Six Four, Hideo Yokoyama’s U.S. debut, was a hit thriller. Seventeen, Yokoyama’s latest book, engagingly performed by Tom Lawrence, is not a thriller, but it is an extraordinarily gripping newsroom drama. It’s also an intensely personal look at a man who must deal with the ethical predicaments of journalism as well as his inner demons and perceived inadequacies. In 2003, as he’s attempting to climb a treacherous rock face, Kazumasa Yuuki, the protagonist and narrator, relives his days following the story of a catastrophic airline crash many years prior that killed almost all of the passengers. In 1985, Yuuki is a veteran reporter for the provincial newspaper in the prefecture where the plane went down, and he is made desk chief for the story. Determined to get as much information to the public and to the victims’ families as he can, he becomes embroiled in vicious office politics and power struggles that lead him to re-examine human nature. Yokoyama’s fast-paced procedural practically bristles with tension.
Lovely is not a word usually associated with Stephen King. But Elevation, his latest novella, which he narrates, is lovely. It is not a horror tale meant to provoke screaming—instead, it’s a beguiling parable with lessons our uncivil society would do well to learn. Scott Carey, a resident of Castle Rock, is losing large amounts of weight, yet his outward appearance doesn’t change, and he’s never felt better. His good friend, a retired doctor, doesn’t think there’s a medical explanation. That’s fine with Scott, who accepts his fate with grace. In the time left to him, he takes on the small-town bigotry aimed at his neighbors, a married lesbian couple. No details to spoil your fun—just know that when Scott goes into the dying of the light, he’s greeted with a rainbow of sparklers.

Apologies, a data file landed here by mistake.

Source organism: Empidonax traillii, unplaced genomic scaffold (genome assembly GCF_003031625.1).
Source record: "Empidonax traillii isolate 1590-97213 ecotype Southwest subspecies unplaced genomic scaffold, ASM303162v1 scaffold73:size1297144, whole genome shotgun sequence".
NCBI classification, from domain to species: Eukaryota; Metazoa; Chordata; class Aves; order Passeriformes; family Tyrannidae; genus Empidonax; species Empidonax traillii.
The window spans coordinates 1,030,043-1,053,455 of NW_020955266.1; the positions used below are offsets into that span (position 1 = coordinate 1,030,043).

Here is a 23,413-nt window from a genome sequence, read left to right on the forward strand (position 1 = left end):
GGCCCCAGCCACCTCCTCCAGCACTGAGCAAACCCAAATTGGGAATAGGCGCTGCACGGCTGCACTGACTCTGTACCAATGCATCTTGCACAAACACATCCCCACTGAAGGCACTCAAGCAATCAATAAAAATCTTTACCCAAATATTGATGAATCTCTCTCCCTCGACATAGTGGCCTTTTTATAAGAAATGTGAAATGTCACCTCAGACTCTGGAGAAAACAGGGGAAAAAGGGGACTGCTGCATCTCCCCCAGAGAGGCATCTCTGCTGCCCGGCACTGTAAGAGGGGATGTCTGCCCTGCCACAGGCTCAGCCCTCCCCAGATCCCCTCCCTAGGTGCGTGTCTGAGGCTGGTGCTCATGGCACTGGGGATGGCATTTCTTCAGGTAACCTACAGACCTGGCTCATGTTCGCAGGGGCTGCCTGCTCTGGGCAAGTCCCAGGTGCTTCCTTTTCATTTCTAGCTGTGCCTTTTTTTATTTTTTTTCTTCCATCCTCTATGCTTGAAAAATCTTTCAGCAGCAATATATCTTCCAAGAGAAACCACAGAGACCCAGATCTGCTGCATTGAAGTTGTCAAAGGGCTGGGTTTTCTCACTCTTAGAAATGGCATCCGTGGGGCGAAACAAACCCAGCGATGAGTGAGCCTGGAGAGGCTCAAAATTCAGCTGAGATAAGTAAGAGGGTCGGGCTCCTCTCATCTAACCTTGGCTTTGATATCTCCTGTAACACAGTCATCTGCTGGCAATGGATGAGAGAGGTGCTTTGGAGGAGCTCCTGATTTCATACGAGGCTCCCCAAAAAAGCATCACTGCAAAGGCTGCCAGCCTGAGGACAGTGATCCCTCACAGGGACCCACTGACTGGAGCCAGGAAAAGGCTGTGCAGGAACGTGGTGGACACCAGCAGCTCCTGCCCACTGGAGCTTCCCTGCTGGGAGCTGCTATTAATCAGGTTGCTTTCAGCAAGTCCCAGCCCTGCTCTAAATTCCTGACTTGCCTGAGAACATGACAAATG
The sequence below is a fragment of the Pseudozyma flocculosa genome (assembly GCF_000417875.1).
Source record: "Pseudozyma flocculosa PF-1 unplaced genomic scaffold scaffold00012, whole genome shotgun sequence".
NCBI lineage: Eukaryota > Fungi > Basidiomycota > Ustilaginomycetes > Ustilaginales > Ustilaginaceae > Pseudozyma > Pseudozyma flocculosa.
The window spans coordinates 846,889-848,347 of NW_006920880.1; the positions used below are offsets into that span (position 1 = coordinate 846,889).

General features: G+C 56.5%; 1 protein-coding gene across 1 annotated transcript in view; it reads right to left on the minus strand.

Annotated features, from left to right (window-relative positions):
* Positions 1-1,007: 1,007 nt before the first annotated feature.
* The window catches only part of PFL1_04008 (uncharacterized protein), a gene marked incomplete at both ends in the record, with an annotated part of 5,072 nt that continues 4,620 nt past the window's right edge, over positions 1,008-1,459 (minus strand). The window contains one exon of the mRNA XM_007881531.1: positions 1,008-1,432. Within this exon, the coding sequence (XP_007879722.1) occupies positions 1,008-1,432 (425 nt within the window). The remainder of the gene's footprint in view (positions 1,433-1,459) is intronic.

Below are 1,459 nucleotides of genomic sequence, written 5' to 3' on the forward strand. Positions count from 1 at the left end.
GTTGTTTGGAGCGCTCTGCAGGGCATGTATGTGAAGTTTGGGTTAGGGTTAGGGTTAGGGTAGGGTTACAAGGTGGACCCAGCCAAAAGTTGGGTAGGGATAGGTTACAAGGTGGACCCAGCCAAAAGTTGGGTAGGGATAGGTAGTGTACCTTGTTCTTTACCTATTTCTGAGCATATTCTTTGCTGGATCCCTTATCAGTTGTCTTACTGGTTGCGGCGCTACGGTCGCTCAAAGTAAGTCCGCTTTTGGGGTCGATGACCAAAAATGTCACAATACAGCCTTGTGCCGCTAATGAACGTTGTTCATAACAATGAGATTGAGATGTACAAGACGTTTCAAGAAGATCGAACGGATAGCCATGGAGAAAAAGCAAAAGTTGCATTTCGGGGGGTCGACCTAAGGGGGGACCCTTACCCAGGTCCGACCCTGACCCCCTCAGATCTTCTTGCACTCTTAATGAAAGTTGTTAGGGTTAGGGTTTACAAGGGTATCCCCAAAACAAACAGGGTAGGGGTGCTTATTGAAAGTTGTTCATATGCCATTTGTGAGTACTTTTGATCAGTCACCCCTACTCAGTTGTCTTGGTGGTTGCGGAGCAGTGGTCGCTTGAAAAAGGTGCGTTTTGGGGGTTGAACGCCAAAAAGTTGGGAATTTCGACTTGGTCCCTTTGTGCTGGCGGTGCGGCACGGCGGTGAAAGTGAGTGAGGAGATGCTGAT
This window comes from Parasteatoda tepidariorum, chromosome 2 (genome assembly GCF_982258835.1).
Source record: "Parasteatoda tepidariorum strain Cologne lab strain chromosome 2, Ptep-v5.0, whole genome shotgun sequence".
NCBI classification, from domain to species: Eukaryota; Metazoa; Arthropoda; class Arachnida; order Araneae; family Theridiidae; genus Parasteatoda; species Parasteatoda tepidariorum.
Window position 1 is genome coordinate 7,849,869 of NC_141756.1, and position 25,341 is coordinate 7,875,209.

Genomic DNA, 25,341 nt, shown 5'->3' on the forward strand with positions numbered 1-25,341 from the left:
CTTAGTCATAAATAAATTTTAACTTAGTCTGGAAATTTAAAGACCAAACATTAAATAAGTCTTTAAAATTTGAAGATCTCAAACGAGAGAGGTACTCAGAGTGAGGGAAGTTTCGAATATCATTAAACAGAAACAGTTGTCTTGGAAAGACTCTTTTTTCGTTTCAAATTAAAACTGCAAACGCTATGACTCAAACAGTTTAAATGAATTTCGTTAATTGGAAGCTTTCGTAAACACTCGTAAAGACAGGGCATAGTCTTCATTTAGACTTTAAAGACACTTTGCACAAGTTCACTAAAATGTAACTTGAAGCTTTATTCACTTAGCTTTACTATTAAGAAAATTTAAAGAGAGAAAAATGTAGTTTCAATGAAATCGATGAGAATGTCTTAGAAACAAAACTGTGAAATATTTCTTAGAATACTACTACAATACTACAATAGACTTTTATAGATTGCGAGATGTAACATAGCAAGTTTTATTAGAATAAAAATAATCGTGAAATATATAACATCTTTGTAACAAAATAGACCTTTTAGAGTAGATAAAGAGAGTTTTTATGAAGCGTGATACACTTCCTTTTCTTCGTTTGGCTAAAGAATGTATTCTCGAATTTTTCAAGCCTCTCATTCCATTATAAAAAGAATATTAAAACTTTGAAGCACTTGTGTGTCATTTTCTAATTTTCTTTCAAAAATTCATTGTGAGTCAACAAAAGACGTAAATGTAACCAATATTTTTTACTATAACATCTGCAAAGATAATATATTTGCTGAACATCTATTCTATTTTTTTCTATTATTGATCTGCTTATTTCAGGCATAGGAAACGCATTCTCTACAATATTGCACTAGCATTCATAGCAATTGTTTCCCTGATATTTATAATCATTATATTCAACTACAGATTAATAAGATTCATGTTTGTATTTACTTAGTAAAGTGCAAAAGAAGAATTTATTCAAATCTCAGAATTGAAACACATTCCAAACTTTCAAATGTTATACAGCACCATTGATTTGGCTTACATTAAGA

Pardon the pun, but there’s a lot to reckon with in The Reckoning, John Grisham’s new thriller, including courtroom complications that of course won’t be set straight until the last few minutes of the audiobook. So settle in for a long, satisfying listen as you sift through the lives and lies, sins and secrets, grief and guilt of the proud Banning family of Clanton, Mississippi. On a fall morning in 1946, Pete Banning, husband, father, head of a prominent cotton-farming family and revered World War II hero who lived through hell, walked to town, murdered the Methodist pastor and would never say why, though his silence might mean dying in the electric chair. His reasons for the murder and its consequences for Pete’s two children unfold vividly as Michael Beck reads in a remarkable array of authentic accents.
This article was originally published in the January 2019 issue of BookPage. Download the entire issue for the Kindle or Nook.